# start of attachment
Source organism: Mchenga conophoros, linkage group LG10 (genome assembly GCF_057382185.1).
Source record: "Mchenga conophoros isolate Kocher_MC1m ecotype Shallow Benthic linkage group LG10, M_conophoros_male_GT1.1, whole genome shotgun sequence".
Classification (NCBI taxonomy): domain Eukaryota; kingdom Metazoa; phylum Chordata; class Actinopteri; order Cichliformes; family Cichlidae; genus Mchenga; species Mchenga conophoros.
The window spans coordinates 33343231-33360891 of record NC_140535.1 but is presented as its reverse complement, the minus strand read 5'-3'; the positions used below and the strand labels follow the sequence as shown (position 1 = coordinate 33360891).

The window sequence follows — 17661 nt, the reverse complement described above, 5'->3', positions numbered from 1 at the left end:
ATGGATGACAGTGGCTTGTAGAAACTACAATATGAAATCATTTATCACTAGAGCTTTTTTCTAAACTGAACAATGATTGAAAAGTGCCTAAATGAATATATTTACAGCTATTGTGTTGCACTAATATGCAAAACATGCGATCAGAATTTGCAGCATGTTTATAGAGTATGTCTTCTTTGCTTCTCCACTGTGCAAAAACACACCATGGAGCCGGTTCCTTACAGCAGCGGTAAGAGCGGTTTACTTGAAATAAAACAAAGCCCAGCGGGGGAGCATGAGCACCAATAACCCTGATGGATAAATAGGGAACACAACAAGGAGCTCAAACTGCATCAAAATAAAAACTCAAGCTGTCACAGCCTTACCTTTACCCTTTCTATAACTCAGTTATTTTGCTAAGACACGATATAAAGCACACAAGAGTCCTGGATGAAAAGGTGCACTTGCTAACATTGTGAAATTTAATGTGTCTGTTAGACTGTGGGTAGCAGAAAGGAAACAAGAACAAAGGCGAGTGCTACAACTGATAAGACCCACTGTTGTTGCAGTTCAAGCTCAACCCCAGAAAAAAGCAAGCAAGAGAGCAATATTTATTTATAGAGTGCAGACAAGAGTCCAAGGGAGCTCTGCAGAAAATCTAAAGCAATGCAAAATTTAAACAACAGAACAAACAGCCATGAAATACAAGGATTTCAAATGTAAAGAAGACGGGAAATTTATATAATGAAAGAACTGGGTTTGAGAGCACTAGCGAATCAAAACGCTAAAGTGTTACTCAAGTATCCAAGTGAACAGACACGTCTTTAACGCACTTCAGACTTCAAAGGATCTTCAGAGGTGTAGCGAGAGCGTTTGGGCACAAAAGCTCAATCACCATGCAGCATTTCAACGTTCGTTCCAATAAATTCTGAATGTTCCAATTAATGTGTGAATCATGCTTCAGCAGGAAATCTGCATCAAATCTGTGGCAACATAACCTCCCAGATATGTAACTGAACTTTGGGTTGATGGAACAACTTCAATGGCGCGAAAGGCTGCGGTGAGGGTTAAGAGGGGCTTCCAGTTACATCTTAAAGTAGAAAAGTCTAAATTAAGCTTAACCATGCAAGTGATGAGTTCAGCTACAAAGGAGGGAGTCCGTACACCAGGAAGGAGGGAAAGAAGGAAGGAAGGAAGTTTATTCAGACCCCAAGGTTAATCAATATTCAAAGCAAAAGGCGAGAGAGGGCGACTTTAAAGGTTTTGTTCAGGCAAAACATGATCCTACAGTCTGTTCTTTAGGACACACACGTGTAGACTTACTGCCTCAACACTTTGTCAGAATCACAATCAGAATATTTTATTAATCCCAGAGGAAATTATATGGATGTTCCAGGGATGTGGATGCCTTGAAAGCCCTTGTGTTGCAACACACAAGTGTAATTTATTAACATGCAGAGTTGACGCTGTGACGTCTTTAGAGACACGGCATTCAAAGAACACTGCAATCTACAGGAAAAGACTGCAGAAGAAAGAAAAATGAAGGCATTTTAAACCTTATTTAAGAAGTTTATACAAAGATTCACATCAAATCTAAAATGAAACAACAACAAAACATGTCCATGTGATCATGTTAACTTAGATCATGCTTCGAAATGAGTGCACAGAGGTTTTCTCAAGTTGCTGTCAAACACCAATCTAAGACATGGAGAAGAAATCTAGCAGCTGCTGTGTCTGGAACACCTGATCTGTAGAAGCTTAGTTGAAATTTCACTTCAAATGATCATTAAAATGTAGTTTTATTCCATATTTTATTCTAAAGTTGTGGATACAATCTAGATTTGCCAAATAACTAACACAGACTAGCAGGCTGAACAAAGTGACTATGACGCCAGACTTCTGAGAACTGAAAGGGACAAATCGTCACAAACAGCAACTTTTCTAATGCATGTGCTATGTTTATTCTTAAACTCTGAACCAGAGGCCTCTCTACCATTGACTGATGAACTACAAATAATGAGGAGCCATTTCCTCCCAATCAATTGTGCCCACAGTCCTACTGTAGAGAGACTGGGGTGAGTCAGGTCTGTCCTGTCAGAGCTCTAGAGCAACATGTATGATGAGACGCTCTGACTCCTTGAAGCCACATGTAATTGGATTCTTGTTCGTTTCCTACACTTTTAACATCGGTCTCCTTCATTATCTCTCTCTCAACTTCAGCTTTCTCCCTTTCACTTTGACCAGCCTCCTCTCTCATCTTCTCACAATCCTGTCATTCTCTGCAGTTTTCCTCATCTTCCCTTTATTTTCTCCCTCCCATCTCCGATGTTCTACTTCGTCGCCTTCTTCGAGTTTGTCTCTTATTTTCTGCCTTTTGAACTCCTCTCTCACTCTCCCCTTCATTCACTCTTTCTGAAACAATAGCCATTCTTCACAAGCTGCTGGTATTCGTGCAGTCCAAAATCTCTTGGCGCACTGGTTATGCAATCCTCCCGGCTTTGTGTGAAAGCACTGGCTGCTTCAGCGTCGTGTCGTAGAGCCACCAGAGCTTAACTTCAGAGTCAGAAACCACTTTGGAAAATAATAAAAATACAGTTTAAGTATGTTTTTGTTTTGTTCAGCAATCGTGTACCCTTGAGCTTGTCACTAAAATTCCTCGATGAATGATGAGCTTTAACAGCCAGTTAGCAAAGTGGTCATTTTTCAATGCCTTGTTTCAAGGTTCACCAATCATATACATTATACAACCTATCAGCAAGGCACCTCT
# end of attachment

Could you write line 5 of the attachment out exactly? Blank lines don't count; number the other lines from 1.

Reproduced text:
The window sequence follows — 17661 nt, the reverse complement described above, 5'->3', positions numbered from 1 at the left end: